Gorham Paper becomes a toilet paper hero
Although diarrhea is not among the principal symptoms of the Covid-19 virus, among the most immediate and visible responses to the crisis has been shoppers stripping shelves of toilet paper.
Enter Gorham Paper & Tissue, which traces its origin to a sawmill that opened in 1852 and, after being shuffled among a handful of owners for a century, it was acquired by Patriarch Partners in May 2011. Under its new ownership and new name, the mill, one of the few remaining in northern New England, invested $35 million in a machine capable of producing 36,000 tons of tissue a year. And that’s something the Kelley brothers, Mark and Barry — who own White Mountain Lumber Company and Ace Hardware and Building Supply and operate a sawmill on the east side of Berlin — were quick to remember.
Mark Kelley recalled that on Thursday, March 19, his brother Barry dropped by the hardware store and noticed there was little toilet paper on the shelves. Kelley checked with Ace and other suppliers to no avail. Remembering that the mill had produced tissue, he called Wayne Johnson, financial officer at the mill.
Johnson said that Gorham Paper & Tissue makes 2,000-pound “parent rolls” of toilet paper, which are shipped to converters where they are “cut, sliced, embossed and packaged” into toilet rolls. For several years, the mill distributed White Mountain Tissue for the retail market.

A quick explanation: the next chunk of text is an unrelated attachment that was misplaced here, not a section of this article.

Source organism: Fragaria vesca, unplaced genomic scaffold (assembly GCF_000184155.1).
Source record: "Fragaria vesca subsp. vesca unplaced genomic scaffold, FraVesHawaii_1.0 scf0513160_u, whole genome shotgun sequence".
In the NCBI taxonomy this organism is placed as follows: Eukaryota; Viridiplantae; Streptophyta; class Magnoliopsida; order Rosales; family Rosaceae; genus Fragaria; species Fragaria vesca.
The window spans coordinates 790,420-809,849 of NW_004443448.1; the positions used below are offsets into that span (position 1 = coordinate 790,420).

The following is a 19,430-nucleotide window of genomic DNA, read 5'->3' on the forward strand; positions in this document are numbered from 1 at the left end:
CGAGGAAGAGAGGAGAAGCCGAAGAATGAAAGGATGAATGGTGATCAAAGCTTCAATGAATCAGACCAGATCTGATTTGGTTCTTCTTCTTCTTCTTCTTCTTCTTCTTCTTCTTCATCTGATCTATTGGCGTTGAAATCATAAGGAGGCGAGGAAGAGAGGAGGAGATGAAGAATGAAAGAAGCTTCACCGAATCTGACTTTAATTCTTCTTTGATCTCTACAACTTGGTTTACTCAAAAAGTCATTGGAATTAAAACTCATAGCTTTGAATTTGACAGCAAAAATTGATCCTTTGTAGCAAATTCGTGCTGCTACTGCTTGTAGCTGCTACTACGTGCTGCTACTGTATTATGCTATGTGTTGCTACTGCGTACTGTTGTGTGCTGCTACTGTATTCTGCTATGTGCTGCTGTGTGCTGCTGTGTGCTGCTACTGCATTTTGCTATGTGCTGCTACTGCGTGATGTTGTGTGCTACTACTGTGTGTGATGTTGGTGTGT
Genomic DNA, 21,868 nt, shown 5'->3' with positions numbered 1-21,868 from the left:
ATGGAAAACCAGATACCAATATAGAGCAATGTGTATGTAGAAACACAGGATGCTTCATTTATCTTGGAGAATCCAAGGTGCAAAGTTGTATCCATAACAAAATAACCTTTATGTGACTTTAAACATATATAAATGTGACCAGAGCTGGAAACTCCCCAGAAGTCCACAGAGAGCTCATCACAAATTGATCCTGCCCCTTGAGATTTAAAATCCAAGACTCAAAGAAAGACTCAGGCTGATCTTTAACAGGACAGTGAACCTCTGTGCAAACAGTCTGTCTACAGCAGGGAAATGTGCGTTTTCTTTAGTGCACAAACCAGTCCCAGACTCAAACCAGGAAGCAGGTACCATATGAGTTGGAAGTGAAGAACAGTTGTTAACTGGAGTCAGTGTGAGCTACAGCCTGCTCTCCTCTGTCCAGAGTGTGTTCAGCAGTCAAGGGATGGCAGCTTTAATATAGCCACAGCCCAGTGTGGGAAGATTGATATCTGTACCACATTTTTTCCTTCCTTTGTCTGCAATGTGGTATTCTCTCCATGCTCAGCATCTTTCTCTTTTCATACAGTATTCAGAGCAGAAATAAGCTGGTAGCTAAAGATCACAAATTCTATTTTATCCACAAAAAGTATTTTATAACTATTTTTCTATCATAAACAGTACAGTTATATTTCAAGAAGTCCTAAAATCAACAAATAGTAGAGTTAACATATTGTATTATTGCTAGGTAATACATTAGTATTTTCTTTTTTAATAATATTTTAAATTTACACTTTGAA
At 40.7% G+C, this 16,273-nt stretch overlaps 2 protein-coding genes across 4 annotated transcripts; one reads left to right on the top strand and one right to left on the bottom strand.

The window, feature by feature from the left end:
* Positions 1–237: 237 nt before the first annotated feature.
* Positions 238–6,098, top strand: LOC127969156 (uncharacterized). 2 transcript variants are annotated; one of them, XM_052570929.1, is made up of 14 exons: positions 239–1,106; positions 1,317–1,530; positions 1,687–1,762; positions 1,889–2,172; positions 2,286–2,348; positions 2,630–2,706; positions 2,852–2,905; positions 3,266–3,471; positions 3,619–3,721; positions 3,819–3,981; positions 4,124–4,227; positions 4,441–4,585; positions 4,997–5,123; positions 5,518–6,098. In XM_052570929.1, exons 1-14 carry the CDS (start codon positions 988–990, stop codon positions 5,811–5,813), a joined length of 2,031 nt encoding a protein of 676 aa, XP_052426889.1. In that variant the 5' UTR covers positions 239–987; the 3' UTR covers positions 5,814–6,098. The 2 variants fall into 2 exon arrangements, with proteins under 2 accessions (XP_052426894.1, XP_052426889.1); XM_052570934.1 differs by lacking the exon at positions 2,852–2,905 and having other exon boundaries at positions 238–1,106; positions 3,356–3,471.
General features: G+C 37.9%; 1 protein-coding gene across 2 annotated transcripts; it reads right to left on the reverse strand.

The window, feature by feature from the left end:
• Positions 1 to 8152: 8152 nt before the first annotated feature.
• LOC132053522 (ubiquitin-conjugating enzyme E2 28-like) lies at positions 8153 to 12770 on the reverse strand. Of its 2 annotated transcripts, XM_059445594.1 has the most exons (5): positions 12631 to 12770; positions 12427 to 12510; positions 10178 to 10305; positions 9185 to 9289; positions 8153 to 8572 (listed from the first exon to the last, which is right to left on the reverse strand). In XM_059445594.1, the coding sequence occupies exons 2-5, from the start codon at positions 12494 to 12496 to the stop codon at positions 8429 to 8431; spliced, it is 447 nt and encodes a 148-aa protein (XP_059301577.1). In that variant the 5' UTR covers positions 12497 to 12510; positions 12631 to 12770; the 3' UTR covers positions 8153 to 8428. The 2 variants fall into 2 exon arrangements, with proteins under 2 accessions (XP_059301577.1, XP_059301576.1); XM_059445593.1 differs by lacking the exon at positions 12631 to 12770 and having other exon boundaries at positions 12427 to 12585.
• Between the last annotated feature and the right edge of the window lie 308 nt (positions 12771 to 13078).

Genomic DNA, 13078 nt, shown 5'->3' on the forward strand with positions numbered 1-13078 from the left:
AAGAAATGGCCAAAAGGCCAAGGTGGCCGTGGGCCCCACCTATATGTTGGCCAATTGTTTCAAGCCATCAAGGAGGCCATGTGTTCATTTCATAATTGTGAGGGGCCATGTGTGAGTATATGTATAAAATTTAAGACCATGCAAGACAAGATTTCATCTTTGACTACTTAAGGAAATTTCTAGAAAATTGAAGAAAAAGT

“Our biggest customer was Walmart,” he said.
In 2017, rising demand for toilet paper in developing countries, including China, drove the price of pulp — about half the cost of making tissue — to “skyrocket,” he said. Johnson said when Walmart refused to adjust its wholesale pricing, the mill abandoned the retail market.
When Kelley called, Johnson told him some White Mountain Tissue remained and he would send him three units — four-by-four-by-four blocks of 45 packages of 20 rolls apiece, or 900 rolls altogether. Kelley said a corrections officer spotted the truck laden with toilet paper as it reached the store, jumped out of his car to become the first customer. “I had 20 people in the store right away,” he said, “and between 3 and 5 o’clock had sold 1,800 rolls.”
When Johnson asked if he wanted more, Kelley took another nine units, and by the beginning of the following week the mill had delivered 20 units.
“Between Thursday and Tuesday, 17 of the 20 units were sold,” Kelley said.
The mill also delivered to the Berlin Marketplace and Caron Building and Rental Center as well as donated tissue to Androscoggin Valley Hospital, where Kelley said a woman had scoured restrooms and made off with several bags of toilet paper. Kelley said word of his bounty quickly spread on social media. He said that after a customer of his lumberyard from Exeter heard the news, he drove to Berlin to get some.
The company’s prompt and generous response to the shortage moved U.S. Sen. Jeanne Shaheen to express her appreciation in remarks on the floor of the Senate chamber.
Johnson said the experience has led him to explore returning to the retail market. He said that, in the past, the parent rolls produced at the mill were converted at a plant in Long Island, with other facilities in Maryland and Pennsylvania. However, he said that a less distant facility in Maine may offer a more economically viable alternative to putting White Mountain Tissue back on the shelves.